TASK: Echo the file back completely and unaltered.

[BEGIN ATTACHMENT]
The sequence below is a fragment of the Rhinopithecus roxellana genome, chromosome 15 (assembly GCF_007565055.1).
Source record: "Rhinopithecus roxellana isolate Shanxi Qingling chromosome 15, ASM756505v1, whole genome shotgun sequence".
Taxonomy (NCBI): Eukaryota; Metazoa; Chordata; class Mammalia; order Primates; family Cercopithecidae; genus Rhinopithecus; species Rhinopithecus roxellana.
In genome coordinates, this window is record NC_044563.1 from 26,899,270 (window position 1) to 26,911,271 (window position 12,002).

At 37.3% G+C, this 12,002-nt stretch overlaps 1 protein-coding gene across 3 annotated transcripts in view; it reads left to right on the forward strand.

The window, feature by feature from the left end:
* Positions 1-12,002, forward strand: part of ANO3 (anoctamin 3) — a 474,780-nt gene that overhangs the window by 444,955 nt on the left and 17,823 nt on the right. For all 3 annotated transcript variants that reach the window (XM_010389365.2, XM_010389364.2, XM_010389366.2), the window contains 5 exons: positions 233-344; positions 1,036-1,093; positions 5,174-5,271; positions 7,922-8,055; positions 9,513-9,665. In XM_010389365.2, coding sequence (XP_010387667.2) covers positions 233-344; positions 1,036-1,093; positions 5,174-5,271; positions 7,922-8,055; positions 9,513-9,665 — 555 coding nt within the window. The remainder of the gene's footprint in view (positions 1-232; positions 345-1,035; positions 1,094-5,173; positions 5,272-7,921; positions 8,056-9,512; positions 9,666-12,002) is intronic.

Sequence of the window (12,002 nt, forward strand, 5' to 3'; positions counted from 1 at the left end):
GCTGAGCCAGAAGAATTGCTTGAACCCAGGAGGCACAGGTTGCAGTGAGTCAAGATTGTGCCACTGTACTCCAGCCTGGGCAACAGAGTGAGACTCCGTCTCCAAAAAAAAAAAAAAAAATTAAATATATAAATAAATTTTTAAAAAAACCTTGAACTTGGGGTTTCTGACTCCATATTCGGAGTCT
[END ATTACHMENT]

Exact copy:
The sequence below is a fragment of the Rhinopithecus roxellana genome, chromosome 15 (assembly GCF_007565055.1).
Source record: "Rhinopithecus roxellana isolate Shanxi Qingling chromosome 15, ASM756505v1, whole genome shotgun sequence".
Taxonomy (NCBI): Eukaryota; Metazoa; Chordata; class Mammalia; order Primates; family Cercopithecidae; genus Rhinopithecus; species Rhinopithecus roxellana.
In genome coordinates, this window is record NC_044563.1 from 26,899,270 (window position 1) to 26,911,271 (window position 12,002).

At 37.3% G+C, this 12,002-nt stretch overlaps 1 protein-coding gene across 3 annotated transcripts in view; it reads left to right on the forward strand.

The window, feature by feature from the left end:
* Positions 1-12,002, forward strand: part of ANO3 (anoctamin 3) — a 474,780-nt gene that overhangs the window by 444,955 nt on the left and 17,823 nt on the right. For all 3 annotated transcript variants that reach the window (XM_010389365.2, XM_010389364.2, XM_010389366.2), the window contains 5 exons: positions 233-344; positions 1,036-1,093; positions 5,174-5,271; positions 7,922-8,055; positions 9,513-9,665. In XM_010389365.2, coding sequence (XP_010387667.2) covers positions 233-344; positions 1,036-1,093; positions 5,174-5,271; positions 7,922-8,055; positions 9,513-9,665 — 555 coding nt within the window. The remainder of the gene's footprint in view (positions 1-232; positions 345-1,035; positions 1,094-5,173; positions 5,272-7,921; positions 8,056-9,512; positions 9,666-12,002) is intronic.

Sequence of the window (12,002 nt, forward strand, 5' to 3'; positions counted from 1 at the left end):
GCTGAGCCAGAAGAATTGCTTGAACCCAGGAGGCACAGGTTGCAGTGAGTCAAGATTGTGCCACTGTACTCCAGCCTGGGCAACAGAGTGAGACTCCGTCTCCAAAAAAAAAAAAAAAAATTAAATATATAAATAAATTTTTAAAAAAACCTTGAACTTGGGGTTTCTGACTCCATATTCGGAGTCT